While not as fancy as its Peking relative, the Sichuanese Duck hails from the same imperial kitchens that made the Peking Duck famous. For those who don’t know, a Peking Duck is a famous preparation that requires the duck to be full blown with air, then coated with syrup and left to dry thoroughly before roasting. With a Sichuanese duck, there’s no blowing of air involved, but it still requires some patience. The stuffing will flavour the duck from within and the constant glazing, coupled with air-drying it upside-down will result in crisp skin outside and sweet duck meat within. If you’re looking to change-up Christmas traditions this year, putting a duck on the table, as opposed to a chook sounds like a fun idea to me. The way to eat it is actually quite fun- you pull the bits of meat off the bone or simply carve some and drop into a bowl, spoon over some stuffing and finish with the soy-rich gravy, made using the duck’s gizzards. Make the duck a part of a whole meal by serving stir fried greens- a mix of bok choi and mustard greens/saag on the side, a noodle preparation and some dessert.
As you can see, I’m pretty kicked about my Asian Christmas. I sourced this duck from Meats & More for a little over a thousand rupees, and while it may seem expensive to some, you can use the leftovers to make so many more meals, so I think of it as an investment. Everything from the gizzards to the fat and carcass- you can and should use it all- my favourite way of doing this is by dunking any leftovers in clear noodle soup. I’ve littered the recipe below with several tips, so don’t be afraid if you’re cooking duck the first time.
Takes 2 days to make
Feeds 4 as part of a whole meal or 2
Duck 1, about 2 kilos in weight
Toasted sesame oil to serve (available at gourmet stores)
Ginger 2-inch piece, grated
Spring onions 2, white and green parts finely chopped
Black bean sauce 1 tbsp (available at gourmet stores)
Chinese vegetables 3 tbsp, julienned, salted, and left for an hour at least. You can also add 1/2 tsp of red chilli powder to this (these can include a mix of carrot, mooli, broccoli stems, snow peas)
Chinese Hot Bean Sauce (Toban Djan) 3 tbsp (available at gourmet stores)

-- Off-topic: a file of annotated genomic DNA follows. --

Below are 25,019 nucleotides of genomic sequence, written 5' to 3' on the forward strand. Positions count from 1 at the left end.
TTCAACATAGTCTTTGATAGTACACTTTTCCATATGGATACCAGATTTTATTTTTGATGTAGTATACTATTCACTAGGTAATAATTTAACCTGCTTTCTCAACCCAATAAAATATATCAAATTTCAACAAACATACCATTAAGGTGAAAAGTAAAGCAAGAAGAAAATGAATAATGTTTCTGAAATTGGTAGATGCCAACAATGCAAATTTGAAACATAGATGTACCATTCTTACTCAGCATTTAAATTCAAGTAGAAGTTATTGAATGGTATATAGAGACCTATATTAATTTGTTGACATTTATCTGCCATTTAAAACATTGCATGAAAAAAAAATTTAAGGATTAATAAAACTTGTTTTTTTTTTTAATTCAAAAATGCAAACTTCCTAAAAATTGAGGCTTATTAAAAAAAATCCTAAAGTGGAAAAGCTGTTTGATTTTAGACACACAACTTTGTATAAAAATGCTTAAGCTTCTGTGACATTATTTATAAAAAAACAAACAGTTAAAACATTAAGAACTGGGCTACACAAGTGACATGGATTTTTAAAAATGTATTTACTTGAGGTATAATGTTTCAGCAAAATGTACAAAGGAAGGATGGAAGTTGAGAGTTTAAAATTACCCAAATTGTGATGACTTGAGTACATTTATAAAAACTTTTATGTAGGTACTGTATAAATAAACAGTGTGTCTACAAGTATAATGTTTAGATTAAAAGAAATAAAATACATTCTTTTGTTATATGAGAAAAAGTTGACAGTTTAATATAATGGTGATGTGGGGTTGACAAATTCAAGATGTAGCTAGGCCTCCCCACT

Shaoxing Wine 1 tbsp (available at gourmet stores)
Sichuan peppercorns 2 tsp, slightly roasted (available at gourmet stores or online)
Salt to adjust
Honey 3 tbsp
Chiankiang vinegar 3 tbsp (Difficult to find, so use a mix of balsamic and red wine vinegar or balsamic and rice wine vinegar if you can’t find Chiankiang)
Water 2 tbsp
Ginger 1 2-inch piece, grated fresh
Spring Onion 1, both white and green parts, chopped finely
Dark Soy Sauce 1 tbsp
Sichuan peppercorns 1 tsp, slightly roasted
Star Anise 1
Cinnamon 1 small quill
Fennel seeds 1 tsp
Clean the insides of the duck and remove any giblets and set them aside. Trim any extra bits of neck. Pat dry the bird and get started on the stuffing till the bird comes to room temperature. Combine all the ingredients for the stuffing and stuff it inside the duck’s cavity, then use toothpicks to fasten the cavity. Close any openings on the neck end of the duck as well, because we don’t want all the flavour from our stuffing to be dripping out, but rather stay inside and flavour the bird. Let this bird rest overnight in the refrigerator uncovered. We want the skin to start drying out.
The next morning start early, and bring a large pot of water to boil. Pour this water over the duck to scald it. You will see the skin shrinking as you do this and it’s quite fun to watch. Repeat this process once again, scalding it twice yields best results. Dry the duck’s skin with kitchen tissues.
Mix together the ingredients for the glaze in a small pan and combine over low heat till the honey has melted.
Using a metal hook or an old steel hanger that you may have lying around, find a way to hang the duck upside down from it’s tail end/flap. Don’t worry, it’s not going to break off. You must air-dry this till about dinner time, as this is what contributes to the crisping up of the skin. Alternately, if you are queasy about air hanging, just stick the duck back in the refrigerator uncovered and let it sit there and dry up slowly till it’s time to roast it. Once it is drying, keep basting the bird with the glaze once every hour at least, letting the coat dry out before adding another coat of glaze. Do this for six hours at least.
While the duck is drying, start on the gravy. Put the giblets of the duck in a pan with 1 litre of water and let it come to a boil. Any scum that rises to the surface should be skimmed off. Add to this the rest of the ingredients- spices, peppercorns for the gravy, bring it up to a boil again, then let it simmer for about 2 hours. Check for salt and set aside till it is time to put the duck in the oven.
Preheat the oven to 170 degrees celsius. Fill a roasting tin with about an inch of water and place the rack on top of this. Place the duck over the rack and let it cook for an hour, turning it halfway. Check on the water at this stage and refill if necessary. All the duck fat will be rendered into this water, which shall later be added to the gravy. After the 1 hour cycle is done, baste the bird with some of the fat rendered into the pan below and crank up the heat to 200 degrees celsius for a final 15-20 minutes of cooking to get even browning and some really crisp skin.
Let the bird sit undisturbed in the pan after you’ve turned the oven off for 10 minutes. Try to skim off as much fat as you can from the pan juices and add the rest of it to the gravy. If possible, at this stage, try to slyly spoon a bit of that stuffing from inside the duck- a tablespoon will do, and add to the gravy. Bring all of this up to a boil, season with salt and pepper, strain, and serve together with the duck and a drizzle of toasted sesame oil.